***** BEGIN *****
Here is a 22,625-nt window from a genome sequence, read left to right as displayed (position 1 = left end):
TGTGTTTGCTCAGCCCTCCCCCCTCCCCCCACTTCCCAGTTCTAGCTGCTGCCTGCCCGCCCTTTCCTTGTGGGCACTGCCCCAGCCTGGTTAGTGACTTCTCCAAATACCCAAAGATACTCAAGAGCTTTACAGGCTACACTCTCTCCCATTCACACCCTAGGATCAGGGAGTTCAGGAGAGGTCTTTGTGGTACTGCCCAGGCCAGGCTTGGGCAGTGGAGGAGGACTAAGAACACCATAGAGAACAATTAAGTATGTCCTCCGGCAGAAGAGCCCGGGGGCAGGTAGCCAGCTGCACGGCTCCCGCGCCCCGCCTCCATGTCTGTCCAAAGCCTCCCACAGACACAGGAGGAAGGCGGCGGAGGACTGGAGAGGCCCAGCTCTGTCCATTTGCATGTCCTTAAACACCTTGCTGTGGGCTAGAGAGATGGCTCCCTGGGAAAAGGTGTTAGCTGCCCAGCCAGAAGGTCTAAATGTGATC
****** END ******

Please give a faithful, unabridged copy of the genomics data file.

Here is a 22,625-nt window from a genome sequence, read left to right as displayed (position 1 = left end):
TGTGTTTGCTCAGCCCTCCCCCCTCCCCCCACTTCCCAGTTCTAGCTGCTGCCTGCCCGCCCTTTCCTTGTGGGCACTGCCCCAGCCTGGTTAGTGACTTCTCCAAATACCCAAAGATACTCAAGAGCTTTACAGGCTACACTCTCTCCCATTCACACCCTAGGATCAGGGAGTTCAGGAGAGGTCTTTGTGGTACTGCCCAGGCCAGGCTTGGGCAGTGGAGGAGGACTAAGAACACCATAGAGAACAATTAAGTATGTCCTCCGGCAGAAGAGCCCGGGGGCAGGTAGCCAGCTGCACGGCTCCCGCGCCCCGCCTCCATGTCTGTCCAAAGCCTCCCACAGACACAGGAGGAAGGCGGCGGAGGACTGGAGAGGCCCAGCTCTGTCCATTTGCATGTCCTTAAACACCTTGCTGTGGGCTAGAGAGATGGCTCCCTGGGAAAAGGTGTTAGCTGCCCAGCCAGAAGGTCTAAATGTGATC